I have noticed that my sketchbook has been more empty than normal this year. Here’s to hoping you can join me in finding a little less-lonely inspiration from our corners of Virginia at the virtual Foresight 2020 this year, and share a couple of new sketches of what inspires us to keep working away (at our home desks) towards a more beautiful, just, and equitable future.

In solidarity and action,
Michael Spory, Associate AIA

Just a Few Fun Things to Click On

Some pretty buildings: ​AIA Virginia held its awards gala (complete with virtual cheering) and celebrated some truly awesome projects and people with awards. Check them out ​here​.

A truly remarkable man​: ​John H. Spencer​, FAIA, was honored with the William C. Noland Medal for his decades of leadership, advocacy, and mentorship in the architectural profession, particularly for Black students and architects. Spencer is a pioneering leader for Black architects in America, a distinguished teacher who influenced thousands of students, and a committed educational administrator who created countless programs, initiatives, and pathways for growth and mentorship.

A virtual conference worth paying for (it’s not too late!)​: AIA Virginia’s signature annual events–ArchEx, Design Forum, and YAFCon–are combined under the banner of ​Foresight 2020​ this year, and they’ve gone virtual, with a killer lineup, with lots of discounted options for educational, professional, and networking programs during the next several weeks. Take special note of the speaker lineup for ​Design Forum​ on Thursday, November 5–with presentations from partner Kristen Murray from Olson Kundig​ and David Lewis from ​LTL Architects​, and a keynote from ​Steven Holl​ himself.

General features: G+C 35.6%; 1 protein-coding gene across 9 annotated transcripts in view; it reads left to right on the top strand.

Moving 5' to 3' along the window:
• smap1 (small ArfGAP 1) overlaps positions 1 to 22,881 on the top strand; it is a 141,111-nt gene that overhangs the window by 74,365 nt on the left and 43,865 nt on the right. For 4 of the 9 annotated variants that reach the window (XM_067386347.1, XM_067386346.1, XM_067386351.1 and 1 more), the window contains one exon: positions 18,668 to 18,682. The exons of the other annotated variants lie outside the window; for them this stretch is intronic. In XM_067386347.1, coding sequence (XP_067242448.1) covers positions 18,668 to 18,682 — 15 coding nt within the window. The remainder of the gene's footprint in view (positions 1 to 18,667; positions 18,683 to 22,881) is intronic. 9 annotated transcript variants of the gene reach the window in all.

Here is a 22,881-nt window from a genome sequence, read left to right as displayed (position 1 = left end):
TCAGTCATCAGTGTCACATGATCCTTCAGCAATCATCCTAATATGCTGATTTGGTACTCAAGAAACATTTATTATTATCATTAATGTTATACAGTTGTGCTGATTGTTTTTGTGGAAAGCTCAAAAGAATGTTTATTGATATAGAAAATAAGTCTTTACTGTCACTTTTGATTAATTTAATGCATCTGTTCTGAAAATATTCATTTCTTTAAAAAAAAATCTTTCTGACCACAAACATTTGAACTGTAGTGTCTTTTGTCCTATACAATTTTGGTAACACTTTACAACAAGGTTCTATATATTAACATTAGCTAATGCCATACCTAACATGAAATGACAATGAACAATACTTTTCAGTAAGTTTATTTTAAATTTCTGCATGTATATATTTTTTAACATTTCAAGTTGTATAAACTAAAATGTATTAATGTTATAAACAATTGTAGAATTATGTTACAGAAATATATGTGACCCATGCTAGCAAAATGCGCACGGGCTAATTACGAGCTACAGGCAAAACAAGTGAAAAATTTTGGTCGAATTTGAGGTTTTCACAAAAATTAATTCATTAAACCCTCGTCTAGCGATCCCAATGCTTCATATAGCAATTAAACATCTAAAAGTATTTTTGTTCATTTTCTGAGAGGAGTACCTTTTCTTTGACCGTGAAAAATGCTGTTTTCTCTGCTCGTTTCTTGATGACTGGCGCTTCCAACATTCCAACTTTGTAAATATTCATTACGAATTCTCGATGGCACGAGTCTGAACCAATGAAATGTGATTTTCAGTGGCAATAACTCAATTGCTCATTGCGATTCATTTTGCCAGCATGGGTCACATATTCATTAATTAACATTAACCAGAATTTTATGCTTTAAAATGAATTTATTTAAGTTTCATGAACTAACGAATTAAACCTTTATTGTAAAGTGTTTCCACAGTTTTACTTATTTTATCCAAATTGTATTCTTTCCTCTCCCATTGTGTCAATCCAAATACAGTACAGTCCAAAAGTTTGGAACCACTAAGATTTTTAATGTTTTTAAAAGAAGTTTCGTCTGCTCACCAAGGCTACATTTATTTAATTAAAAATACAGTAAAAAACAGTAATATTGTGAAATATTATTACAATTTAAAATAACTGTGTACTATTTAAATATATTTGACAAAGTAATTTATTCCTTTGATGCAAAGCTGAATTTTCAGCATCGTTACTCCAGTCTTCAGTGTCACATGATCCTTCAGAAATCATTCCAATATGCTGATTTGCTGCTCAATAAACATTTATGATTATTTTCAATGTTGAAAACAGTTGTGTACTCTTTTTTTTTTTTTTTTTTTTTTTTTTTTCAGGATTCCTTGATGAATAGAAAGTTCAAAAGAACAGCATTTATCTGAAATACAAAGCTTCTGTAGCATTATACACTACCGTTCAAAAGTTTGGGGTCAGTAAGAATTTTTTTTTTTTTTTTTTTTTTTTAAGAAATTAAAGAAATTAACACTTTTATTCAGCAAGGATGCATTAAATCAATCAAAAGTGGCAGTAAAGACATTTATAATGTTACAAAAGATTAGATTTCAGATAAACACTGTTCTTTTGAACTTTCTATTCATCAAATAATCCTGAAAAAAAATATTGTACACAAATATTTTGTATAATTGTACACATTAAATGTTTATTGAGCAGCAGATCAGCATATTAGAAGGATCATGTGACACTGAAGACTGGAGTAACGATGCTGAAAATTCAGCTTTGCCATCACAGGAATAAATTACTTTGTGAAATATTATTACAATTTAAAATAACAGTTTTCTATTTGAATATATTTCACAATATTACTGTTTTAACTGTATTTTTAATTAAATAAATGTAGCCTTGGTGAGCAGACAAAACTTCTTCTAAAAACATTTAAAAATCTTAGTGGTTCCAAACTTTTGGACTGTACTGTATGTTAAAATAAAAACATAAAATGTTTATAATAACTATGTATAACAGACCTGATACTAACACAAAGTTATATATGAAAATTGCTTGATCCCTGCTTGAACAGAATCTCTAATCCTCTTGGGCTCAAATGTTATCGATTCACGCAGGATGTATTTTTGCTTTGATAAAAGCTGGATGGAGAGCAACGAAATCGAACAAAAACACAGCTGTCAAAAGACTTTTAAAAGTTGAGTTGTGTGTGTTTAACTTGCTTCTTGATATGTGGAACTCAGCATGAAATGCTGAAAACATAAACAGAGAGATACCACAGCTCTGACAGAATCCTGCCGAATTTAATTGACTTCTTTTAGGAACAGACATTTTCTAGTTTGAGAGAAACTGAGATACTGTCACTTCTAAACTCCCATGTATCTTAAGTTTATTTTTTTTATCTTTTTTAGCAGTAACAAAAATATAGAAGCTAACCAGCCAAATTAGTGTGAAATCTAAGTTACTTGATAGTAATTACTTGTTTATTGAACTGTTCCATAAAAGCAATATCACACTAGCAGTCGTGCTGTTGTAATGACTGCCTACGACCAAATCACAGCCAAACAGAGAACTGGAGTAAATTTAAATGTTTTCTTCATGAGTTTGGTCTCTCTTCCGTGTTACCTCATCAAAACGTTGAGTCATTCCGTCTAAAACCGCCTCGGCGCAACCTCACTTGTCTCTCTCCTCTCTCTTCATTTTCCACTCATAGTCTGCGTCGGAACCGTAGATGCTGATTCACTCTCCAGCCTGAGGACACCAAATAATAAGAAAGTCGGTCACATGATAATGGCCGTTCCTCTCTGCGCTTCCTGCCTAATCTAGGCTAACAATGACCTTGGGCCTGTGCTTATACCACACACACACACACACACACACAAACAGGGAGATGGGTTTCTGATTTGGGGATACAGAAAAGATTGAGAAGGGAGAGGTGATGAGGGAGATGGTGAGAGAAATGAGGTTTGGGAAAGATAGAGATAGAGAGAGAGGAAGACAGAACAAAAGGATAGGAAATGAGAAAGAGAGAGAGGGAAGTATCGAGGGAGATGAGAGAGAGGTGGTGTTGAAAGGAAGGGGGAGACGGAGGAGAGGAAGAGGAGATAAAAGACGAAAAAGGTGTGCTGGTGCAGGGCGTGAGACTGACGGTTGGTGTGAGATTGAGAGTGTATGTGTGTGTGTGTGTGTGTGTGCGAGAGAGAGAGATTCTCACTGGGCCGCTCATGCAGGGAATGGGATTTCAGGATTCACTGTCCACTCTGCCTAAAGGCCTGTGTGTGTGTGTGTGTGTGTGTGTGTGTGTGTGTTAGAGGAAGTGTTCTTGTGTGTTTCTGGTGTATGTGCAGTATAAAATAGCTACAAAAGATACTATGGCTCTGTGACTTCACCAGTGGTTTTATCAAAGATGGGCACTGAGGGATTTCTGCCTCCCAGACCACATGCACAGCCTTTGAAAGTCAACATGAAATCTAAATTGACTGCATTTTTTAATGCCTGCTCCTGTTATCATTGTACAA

Something for Virginia emerging professionals: ​Join us for ​YAFcon 2020: The Empathic Architect​, which is a week-long virtual ​series of engaging conversations about designing and practicing with intentionality. Join your fellow EPs the week of Oct. 26–Oct. 30 for a daily series of peer-led discussions over lunch, and presentations by purposeful — sometimes unconventional — leaders each evening. Registration is intentionally kept low-cost to make it easy to attend–​it’s only ten bucks for students!

*YAFcon is an annual gathering of the Young Architect’s Forum (YAF), which promotes the professional growth and leadership development of emerging professionals, including early and mid-career architects and unlicensed professionals on both traditional and non-traditional career paths.

Some info about the ARE testing updates​: Testing in person is coming! NCARB is releasing information that by November 16, 2020, candidates can schedule remote-proctored appointments, while still being able to test in-person at Prometric test centers. The actual ARE content and division structure will not change–but there are tweaks to exam procedure, breaks, scratch paper usage, and question strategy that we should be familiar with. NCARB has released updated ARE Guidelines, ARE Handbook, and a new demo exam in October. These changes will keep the exam’s rigor, while providing candidates with greater flexibility and accessibility. In summer 2021, NCARB is slated to switch to a new test administration vendor, for both in-person and remote testing. Visit​ ​NCARB’s website​ for details, and watch this ​Q&A session​ to find answers to some of the more thorny questions related to the changes.